Finn Kimi Raikkonen was fourth in the second Ferrari ahead of Dutchman Max Verstappen of Red Bull and German Nico Hulkenberg for Renault, whose sixth-place finish assured Renault of sixth place in the constructors’ championship ahead of Toro Rosso.
Mexican Sergio Perez came home seventh ahead of his Force India team-mate Frenchman Esteban Ocon, two-time champion Spaniard Fernando Alonso of McLaren Honda and retirement-bound Brazilian Felipe Massa, in his last F1 race, for Williams.
Australian Daniel Ricciardo, who was fourth on the grid, failed to finish after retiring his Red Bull for the third time in four outings. He had a hydraulics problem.
“Such a good car today so thank you for that and the season – it’s a very nice way to end it,” said Bottas to his team.
Hamilton was unhappy with the tight track.
“It’s impossible to pass here man!” he said in the pre-podium room. “I was like — where are all the back-markers… They’ve got to change this track.”
Hamilton ended his season having scored points in every race.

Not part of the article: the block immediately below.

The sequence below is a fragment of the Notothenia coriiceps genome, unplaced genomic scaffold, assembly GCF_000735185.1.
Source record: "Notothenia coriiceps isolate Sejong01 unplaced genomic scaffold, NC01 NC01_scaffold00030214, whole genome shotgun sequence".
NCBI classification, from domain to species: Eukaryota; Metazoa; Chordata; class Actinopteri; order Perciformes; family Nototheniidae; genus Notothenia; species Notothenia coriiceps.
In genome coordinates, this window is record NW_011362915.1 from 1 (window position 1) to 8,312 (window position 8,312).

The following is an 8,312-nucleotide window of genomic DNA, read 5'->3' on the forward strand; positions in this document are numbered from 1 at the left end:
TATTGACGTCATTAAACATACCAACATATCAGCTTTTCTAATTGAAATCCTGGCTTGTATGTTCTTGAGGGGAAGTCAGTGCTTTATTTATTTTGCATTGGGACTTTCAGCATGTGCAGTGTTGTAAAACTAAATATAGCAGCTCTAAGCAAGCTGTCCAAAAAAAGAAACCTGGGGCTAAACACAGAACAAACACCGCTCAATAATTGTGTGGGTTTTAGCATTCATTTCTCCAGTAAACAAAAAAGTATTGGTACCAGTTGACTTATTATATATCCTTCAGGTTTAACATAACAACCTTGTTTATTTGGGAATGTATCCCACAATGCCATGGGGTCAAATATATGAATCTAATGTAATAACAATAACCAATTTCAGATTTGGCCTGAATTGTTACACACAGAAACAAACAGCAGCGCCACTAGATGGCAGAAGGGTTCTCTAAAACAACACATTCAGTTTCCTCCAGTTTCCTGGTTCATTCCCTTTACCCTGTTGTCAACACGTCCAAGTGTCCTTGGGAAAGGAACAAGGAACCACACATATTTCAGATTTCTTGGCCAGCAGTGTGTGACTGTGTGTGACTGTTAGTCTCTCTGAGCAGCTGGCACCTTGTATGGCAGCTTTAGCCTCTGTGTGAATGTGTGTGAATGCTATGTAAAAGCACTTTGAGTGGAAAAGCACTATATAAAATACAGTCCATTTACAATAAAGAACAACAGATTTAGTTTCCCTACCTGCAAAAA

British Formula One legend Jackie Stewart is hoping to witness a fierce battle for the world championship next year after Mercedes ran away with a fourth consecutive title this season, thanks to Lewis Hamilton.
Hamilton’s successes in 2014, 2015 and 2017, along with Nico Rosberg’s triumph 12 months ago, have seen the Silver Arrows sustain a four-year stretch of dominance in the sport.
That was preceded by four years of similar reign by Red Bull with their former driver Sebastian Vettel hogging the world title from 2010 to 2013.
While Vettel managed to put some pressure on Hamilton this year in his new and improved Ferrari, the Briton was still able to steer clear of his fellow quadruple world champion. A total of 43 points separate Hamilton from Vettel entering the final race of the season in Abu Dhabi.
Stewart, a three-time world champion himself, believes the sport needs some stiffer competition at the top.
Asked if he can perhaps imagine next year’s title fight to be a three-horse race instead of Hamilton’s one-man show, Stewart told Sport360: “I hope so. We need to have it more competitive than it’s been this year.
“We’ve had a long run now of domination, whether it be Red Bull and then Mercedes. So it would be nice of course to see Ferrari come back in.